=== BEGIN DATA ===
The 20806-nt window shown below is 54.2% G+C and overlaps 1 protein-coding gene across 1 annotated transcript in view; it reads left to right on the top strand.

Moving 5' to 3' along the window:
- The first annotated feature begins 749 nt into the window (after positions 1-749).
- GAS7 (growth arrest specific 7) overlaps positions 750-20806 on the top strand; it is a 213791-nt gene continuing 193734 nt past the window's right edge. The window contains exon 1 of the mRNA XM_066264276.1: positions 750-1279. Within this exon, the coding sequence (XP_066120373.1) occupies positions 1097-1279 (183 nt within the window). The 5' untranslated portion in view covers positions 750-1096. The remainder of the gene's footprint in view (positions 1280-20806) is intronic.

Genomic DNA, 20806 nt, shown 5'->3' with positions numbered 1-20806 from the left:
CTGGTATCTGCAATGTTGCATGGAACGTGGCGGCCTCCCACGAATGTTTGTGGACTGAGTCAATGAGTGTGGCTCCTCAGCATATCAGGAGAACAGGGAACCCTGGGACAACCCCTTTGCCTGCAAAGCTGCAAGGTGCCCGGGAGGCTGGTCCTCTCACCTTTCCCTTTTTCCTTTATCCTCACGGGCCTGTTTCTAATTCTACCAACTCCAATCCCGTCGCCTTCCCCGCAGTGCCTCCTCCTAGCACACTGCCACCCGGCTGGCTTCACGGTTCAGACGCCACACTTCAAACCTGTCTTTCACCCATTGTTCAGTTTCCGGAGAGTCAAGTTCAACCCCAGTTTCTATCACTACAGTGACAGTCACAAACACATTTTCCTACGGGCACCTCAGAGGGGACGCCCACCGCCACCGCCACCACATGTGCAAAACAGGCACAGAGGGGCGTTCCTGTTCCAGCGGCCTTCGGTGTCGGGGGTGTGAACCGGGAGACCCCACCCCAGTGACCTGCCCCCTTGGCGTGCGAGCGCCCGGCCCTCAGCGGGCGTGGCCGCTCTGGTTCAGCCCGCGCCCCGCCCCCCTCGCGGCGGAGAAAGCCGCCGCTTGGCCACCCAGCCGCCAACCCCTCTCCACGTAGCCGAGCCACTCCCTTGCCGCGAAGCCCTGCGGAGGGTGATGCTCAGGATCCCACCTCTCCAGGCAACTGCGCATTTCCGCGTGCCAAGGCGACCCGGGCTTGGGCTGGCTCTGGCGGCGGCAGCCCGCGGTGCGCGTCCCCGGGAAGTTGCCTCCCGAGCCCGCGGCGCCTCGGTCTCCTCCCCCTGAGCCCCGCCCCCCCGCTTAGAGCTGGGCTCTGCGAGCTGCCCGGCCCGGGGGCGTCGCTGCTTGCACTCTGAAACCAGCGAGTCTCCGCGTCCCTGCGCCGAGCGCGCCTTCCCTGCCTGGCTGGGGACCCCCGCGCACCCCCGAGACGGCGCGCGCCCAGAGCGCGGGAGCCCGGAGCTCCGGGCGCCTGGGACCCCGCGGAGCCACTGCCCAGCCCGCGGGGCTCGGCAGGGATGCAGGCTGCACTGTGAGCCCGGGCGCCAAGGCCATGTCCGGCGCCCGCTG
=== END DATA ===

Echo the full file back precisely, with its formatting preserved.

The 20806-nt window shown below is 54.2% G+C and overlaps 1 protein-coding gene across 1 annotated transcript in view; it reads left to right on the top strand.

Moving 5' to 3' along the window:
- The first annotated feature begins 749 nt into the window (after positions 1-749).
- GAS7 (growth arrest specific 7) overlaps positions 750-20806 on the top strand; it is a 213791-nt gene continuing 193734 nt past the window's right edge. The window contains exon 1 of the mRNA XM_066264276.1: positions 750-1279. Within this exon, the coding sequence (XP_066120373.1) occupies positions 1097-1279 (183 nt within the window). The 5' untranslated portion in view covers positions 750-1096. The remainder of the gene's footprint in view (positions 1280-20806) is intronic.

Genomic DNA, 20806 nt, shown 5'->3' with positions numbered 1-20806 from the left:
CTGGTATCTGCAATGTTGCATGGAACGTGGCGGCCTCCCACGAATGTTTGTGGACTGAGTCAATGAGTGTGGCTCCTCAGCATATCAGGAGAACAGGGAACCCTGGGACAACCCCTTTGCCTGCAAAGCTGCAAGGTGCCCGGGAGGCTGGTCCTCTCACCTTTCCCTTTTTCCTTTATCCTCACGGGCCTGTTTCTAATTCTACCAACTCCAATCCCGTCGCCTTCCCCGCAGTGCCTCCTCCTAGCACACTGCCACCCGGCTGGCTTCACGGTTCAGACGCCACACTTCAAACCTGTCTTTCACCCATTGTTCAGTTTCCGGAGAGTCAAGTTCAACCCCAGTTTCTATCACTACAGTGACAGTCACAAACACATTTTCCTACGGGCACCTCAGAGGGGACGCCCACCGCCACCGCCACCACATGTGCAAAACAGGCACAGAGGGGCGTTCCTGTTCCAGCGGCCTTCGGTGTCGGGGGTGTGAACCGGGAGACCCCACCCCAGTGACCTGCCCCCTTGGCGTGCGAGCGCCCGGCCCTCAGCGGGCGTGGCCGCTCTGGTTCAGCCCGCGCCCCGCCCCCCTCGCGGCGGAGAAAGCCGCCGCTTGGCCACCCAGCCGCCAACCCCTCTCCACGTAGCCGAGCCACTCCCTTGCCGCGAAGCCCTGCGGAGGGTGATGCTCAGGATCCCACCTCTCCAGGCAACTGCGCATTTCCGCGTGCCAAGGCGACCCGGGCTTGGGCTGGCTCTGGCGGCGGCAGCCCGCGGTGCGCGTCCCCGGGAAGTTGCCTCCCGAGCCCGCGGCGCCTCGGTCTCCTCCCCCTGAGCCCCGCCCCCCCGCTTAGAGCTGGGCTCTGCGAGCTGCCCGGCCCGGGGGCGTCGCTGCTTGCACTCTGAAACCAGCGAGTCTCCGCGTCCCTGCGCCGAGCGCGCCTTCCCTGCCTGGCTGGGGACCCCCGCGCACCCCCGAGACGGCGCGCGCCCAGAGCGCGGGAGCCCGGAGCTCCGGGCGCCTGGGACCCCGCGGAGCCACTGCCCAGCCCGCGGGGCTCGGCAGGGATGCAGGCTGCACTGTGAGCCCGGGCGCCAAGGCCATGTCCGGCGCCCGCTG